Morales has repeatedly called for the international legalization of the coca leaf and has been heavily criticized by foreign governments arguing that legalization would increase supply of the leaves and, in turn, drug trafficking. Their beliefs have proven to be flawed: in the past few years, coca cultivation has been falling in Bolivia. The UN Office on Drugs and Crime reported that the country's area used to grow coca leaf decreased by more than a third between 2010 and 2014 and total coca cultivation in Bolivia fell 11 per cent during 2014. In contrast, Colombia -- which, along with Peru, is the other major coca producer in Latin America, and where coca production is not legalized -- saw coca leaf production rise 44 per cent in 2014 from a year earlier. Bolivia has since been viewed internationally as an example for the unsuccessful militaristic war on drugs in Latin America.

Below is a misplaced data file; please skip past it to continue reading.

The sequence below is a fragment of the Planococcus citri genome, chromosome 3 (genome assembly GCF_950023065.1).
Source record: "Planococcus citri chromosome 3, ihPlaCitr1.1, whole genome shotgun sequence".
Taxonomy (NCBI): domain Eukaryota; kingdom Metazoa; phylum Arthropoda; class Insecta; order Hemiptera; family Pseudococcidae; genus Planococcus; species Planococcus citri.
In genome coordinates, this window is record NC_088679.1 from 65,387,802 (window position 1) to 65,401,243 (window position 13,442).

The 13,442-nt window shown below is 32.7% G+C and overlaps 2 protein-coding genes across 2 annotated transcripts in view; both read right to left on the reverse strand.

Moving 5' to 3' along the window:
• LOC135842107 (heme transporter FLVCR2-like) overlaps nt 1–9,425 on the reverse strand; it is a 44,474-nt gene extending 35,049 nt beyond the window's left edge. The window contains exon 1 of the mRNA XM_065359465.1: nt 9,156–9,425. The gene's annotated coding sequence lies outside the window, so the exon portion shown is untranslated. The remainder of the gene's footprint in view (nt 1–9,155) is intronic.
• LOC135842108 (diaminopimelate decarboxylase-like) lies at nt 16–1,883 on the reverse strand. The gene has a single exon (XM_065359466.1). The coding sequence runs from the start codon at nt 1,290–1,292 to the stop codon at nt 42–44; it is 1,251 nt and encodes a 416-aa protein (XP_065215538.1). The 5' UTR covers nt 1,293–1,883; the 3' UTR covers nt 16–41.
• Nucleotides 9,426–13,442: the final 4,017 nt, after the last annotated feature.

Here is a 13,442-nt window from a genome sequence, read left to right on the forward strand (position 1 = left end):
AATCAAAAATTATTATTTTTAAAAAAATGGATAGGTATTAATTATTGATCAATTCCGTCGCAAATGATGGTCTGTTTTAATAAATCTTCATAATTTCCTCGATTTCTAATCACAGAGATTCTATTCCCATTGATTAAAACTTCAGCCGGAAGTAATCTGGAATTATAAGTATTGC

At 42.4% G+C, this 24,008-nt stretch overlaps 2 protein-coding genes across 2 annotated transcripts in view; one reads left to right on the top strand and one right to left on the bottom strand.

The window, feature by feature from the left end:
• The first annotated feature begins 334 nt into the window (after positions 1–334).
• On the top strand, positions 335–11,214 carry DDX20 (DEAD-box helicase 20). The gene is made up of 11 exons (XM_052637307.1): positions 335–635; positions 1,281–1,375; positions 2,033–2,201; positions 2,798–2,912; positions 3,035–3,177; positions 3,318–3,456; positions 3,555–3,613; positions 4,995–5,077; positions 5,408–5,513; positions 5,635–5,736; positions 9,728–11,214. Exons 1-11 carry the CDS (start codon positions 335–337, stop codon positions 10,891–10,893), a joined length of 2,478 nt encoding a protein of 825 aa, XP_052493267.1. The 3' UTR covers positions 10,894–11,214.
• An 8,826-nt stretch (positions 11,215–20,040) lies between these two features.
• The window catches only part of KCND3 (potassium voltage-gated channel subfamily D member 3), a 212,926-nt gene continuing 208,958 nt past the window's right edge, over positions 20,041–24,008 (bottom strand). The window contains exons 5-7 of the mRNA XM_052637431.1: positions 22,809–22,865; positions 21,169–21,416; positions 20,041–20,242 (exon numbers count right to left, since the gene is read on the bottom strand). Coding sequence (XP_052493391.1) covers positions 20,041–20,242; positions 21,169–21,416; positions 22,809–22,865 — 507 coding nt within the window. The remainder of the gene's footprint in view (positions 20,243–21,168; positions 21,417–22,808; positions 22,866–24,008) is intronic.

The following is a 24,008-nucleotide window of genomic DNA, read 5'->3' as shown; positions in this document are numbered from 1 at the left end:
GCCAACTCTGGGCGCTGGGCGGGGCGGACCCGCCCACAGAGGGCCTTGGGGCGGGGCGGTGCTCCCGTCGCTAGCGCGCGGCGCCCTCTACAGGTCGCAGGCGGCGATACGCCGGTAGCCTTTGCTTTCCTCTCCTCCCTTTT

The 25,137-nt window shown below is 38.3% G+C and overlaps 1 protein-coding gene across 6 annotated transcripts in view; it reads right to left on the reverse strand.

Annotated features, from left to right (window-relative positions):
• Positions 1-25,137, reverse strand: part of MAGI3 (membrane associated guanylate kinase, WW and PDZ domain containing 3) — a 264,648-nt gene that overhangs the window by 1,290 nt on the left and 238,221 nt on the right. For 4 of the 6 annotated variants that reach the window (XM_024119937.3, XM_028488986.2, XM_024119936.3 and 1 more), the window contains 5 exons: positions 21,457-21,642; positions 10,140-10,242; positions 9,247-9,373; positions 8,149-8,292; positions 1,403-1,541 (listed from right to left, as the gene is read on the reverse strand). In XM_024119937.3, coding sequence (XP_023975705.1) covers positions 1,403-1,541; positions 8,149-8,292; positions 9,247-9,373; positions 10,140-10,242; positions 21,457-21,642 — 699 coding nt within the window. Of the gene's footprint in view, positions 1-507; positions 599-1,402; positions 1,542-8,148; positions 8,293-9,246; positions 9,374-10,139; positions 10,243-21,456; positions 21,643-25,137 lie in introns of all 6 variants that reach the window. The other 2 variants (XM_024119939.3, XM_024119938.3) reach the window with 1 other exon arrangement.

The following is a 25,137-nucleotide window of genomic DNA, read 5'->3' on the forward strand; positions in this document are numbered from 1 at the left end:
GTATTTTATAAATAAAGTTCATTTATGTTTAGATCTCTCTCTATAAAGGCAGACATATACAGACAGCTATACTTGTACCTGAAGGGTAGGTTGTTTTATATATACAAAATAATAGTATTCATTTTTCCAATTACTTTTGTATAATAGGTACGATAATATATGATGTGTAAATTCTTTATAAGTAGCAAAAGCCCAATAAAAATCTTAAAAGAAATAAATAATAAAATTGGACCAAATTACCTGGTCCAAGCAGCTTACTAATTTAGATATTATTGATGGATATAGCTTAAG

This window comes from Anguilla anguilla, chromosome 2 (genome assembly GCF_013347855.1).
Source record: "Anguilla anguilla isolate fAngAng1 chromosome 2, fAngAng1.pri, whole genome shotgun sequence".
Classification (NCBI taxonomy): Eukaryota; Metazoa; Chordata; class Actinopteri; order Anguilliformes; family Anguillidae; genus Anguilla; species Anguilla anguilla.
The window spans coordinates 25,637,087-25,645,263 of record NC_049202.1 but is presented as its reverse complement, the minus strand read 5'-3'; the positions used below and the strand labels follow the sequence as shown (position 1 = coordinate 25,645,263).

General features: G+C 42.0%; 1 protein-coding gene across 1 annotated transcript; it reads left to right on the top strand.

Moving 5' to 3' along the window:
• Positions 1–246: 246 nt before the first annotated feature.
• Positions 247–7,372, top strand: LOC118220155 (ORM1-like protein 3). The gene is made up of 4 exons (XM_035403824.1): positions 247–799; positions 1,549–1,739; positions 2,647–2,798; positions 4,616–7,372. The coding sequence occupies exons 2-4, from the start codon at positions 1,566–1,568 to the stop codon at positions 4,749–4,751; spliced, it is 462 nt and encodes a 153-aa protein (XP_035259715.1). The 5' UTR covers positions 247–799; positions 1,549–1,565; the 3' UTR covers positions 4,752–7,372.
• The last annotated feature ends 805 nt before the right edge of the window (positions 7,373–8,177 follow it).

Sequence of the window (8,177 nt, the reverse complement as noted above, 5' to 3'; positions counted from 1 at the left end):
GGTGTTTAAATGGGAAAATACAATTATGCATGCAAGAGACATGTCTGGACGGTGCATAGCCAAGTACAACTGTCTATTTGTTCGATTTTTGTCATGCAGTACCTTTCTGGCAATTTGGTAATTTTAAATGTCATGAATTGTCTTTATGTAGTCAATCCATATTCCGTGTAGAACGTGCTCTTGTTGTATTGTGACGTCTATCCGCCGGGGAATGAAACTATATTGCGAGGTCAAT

After the constitutional changes, Bolivian indigenous peoples have continued to be involved in policy-making, resulting in successful social and economic programs. Additionally, according to the Economic Commission on Latin America and the Caribbean, Bolivia has been one of the few countries in the region that have reduced inequality during this time. Ten years after Morales' first election, both its indigenous peoples and institutions such as the World Bank agree on the Bolivian model of development. Could that inspire a real change in Canada?
Even though Bolivia, as a country and society, is in many ways different from Canada, the principle of including indigenous ideas in policy-making and governing remains valuable. As we take pride in our diversity and innovative ideas, why keep neglecting such a large asset of our society? Instead of aiming simply to improve indigenous peoples' relationship with the state, let's cultivate innovation for economic and social development and benefit the whole country.
As we move further into the knowledge-based economy, human resources are becoming ever more important. In creating a more prosperous Canada, we need every part of our society contributing to better governance, including indigenous Canadians.